Under Canadian bank resolution powers, the Canada Deposit Insurance Corporation (CDIC) may, in circumstances where the Bank has ceased, or is about to cease, to be viable, assume temporary control or ownership of the Bank and may be granted broad powers by one or more orders of the Governor in Council (Canada), including the power to sell or dispose of all or a part of the assets of the Bank, and the power to carry out or cause the Bank to carry out a transaction or a series of transactions the purpose of which is to restructure the business of the Bank. As part of the Canadian bank resolution powers, certain provisions of, and regulations under the Bank Act, the Canada Deposit Insurance Corporation Act (CDIC Act) and certain other Canadian federal statutes pertaining to banks (collectively, the bail-in regime) provide for a bank recapitalization regime for banks designated by the Superintendent as domestic systemically important banks. Effective September 23, 2018, under the bail-in regime, subject to an order of the Governor in Council (Canada) having been issued, CDIC may, having assumed temporary control or ownership of the Bank, amongst other actions, carry out a conversion, by converting or causing the Bank to convert, in whole or in part – by means of a transaction or series of transactions and in one or more steps – the shares and liabilities of the Bank that are subject to the bail-in regime into common shares of the Bank or any of its affiliates. For a more detailed description of Canadian bank resolution powers and the consequent risk factors attaching to certain liabilities of the Bank, reference is made to https://www.bmo.com/ir/files/F18%20Files/Bail_In_TLAC_Disclosure.pdf. The information on our website does not form a part of this Annual Information Form.

Additional information about supervision and regulation in Canada is found under the headings “Regulatory Capital Requirements” and “Capital Regulatory Developments” in the Enterprise-Wide Capital Management section on pages 69 to 71, “Regulatory Requirements” in the Risks That May Affect Future Results section on page 80, “Regulatory Developments” in the Liquidity and Funding Risk section on page 106, and “Legal and Regulatory Risk” on pages 112 to 114 of the 2018 MD&A, which we incorporate herein by reference.

Supervision and Regulation in the United States

In the United States, the operations of Bank of Montreal and its subsidiaries are supervised, regulated, and examined by regulatory and government agencies at the federal and state level. As a foreign bank, Bank of Montreal is subject to various U.S. laws and regulations, including the United States International Banking Act of 1978, the United States Bank Holding Company Act of 1956, and related regulations. The Board of Governors of the Federal Reserve System, including the Federal Reserve Banks (the Federal Reserve), and state banking regulators oversee the Bank of Montreal’s branch and office operations in the United States. The U.S. Securities and Exchange Commission (the SEC), the Financial Industry Regulatory Authority, and state securities regulators regulate broker-dealer subsidiaries. The SEC and state securities regulators regulate registered investment advisor subsidiaries.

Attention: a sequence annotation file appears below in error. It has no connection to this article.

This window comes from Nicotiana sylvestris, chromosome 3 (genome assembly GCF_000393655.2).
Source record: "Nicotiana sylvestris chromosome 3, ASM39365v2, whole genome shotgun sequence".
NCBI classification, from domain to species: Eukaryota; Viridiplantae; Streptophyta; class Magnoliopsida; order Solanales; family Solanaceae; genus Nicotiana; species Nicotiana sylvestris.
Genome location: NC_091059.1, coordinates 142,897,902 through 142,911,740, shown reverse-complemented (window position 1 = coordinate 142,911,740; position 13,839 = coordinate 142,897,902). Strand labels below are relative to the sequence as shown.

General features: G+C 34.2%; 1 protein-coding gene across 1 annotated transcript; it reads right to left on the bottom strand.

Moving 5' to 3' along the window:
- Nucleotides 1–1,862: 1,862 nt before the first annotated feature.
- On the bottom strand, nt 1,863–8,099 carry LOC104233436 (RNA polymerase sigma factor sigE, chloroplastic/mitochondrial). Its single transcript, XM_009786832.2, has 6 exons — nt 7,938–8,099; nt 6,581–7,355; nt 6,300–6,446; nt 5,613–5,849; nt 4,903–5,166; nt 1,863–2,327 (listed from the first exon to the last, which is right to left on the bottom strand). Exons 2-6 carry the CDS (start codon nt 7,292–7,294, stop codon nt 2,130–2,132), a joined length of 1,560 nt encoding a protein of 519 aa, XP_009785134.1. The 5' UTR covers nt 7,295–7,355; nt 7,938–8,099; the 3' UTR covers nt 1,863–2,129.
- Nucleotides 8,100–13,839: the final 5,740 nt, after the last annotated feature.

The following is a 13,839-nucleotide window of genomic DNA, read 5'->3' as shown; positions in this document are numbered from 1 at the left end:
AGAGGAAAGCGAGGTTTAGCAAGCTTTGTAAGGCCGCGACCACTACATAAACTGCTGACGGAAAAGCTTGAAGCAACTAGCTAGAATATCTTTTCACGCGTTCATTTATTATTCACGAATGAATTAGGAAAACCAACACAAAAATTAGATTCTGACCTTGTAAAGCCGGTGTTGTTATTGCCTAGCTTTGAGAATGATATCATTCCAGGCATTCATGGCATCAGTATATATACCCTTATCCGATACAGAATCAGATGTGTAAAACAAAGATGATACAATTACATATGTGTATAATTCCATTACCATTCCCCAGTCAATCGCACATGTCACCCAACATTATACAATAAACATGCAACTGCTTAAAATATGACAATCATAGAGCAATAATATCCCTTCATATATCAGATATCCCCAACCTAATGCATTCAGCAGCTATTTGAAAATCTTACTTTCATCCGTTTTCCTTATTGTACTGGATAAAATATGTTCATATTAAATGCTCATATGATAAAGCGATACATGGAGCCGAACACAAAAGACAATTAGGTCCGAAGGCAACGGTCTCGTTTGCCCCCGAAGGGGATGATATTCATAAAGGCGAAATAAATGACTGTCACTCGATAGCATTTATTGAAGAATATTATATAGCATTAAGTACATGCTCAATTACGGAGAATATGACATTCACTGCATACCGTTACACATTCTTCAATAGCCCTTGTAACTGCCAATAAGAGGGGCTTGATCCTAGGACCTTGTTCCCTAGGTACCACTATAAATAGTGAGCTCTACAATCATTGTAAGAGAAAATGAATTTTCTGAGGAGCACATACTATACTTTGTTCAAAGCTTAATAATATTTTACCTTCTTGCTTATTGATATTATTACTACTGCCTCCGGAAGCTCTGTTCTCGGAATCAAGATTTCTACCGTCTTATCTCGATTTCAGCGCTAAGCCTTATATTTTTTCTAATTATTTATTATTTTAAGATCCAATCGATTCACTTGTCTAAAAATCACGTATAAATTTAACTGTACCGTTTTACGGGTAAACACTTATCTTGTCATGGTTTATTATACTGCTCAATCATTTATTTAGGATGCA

Bank of Montreal and its subsidiaries own two Federal Deposit Insurance Corporation (FDIC) insured depository institutions in the United States, BHB and BMO Harris Central N.A. (BHC). BHB provides banking, financing, investing, and cash management services in select markets in the U.S. Midwest. BHC provides limited cash management services. They are subject to examination by the Office of the Comptroller of the Currency (OCC). The Federal Reserve generally

 

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needs to approve acquiring (a) more than 5% of voting shares, (b) control, or (c) all (or substantially all) of the assets of a bank holding company, bank, or savings association.

The Bank is also subject to the Dodd-Frank Wall Street Reform and Consumer Protection Act (Dodd-Frank). Dodd-Frank reforms include heightened consumer protection, revised regulation of over-the-counter derivatives markets, restrictions on proprietary trading and the ownership and sponsorship of private investment funds by banks and their affiliates (referred to as the Volcker Rule), imposition of heightened prudential standards, and broader application of leverage and risk-based capital requirements.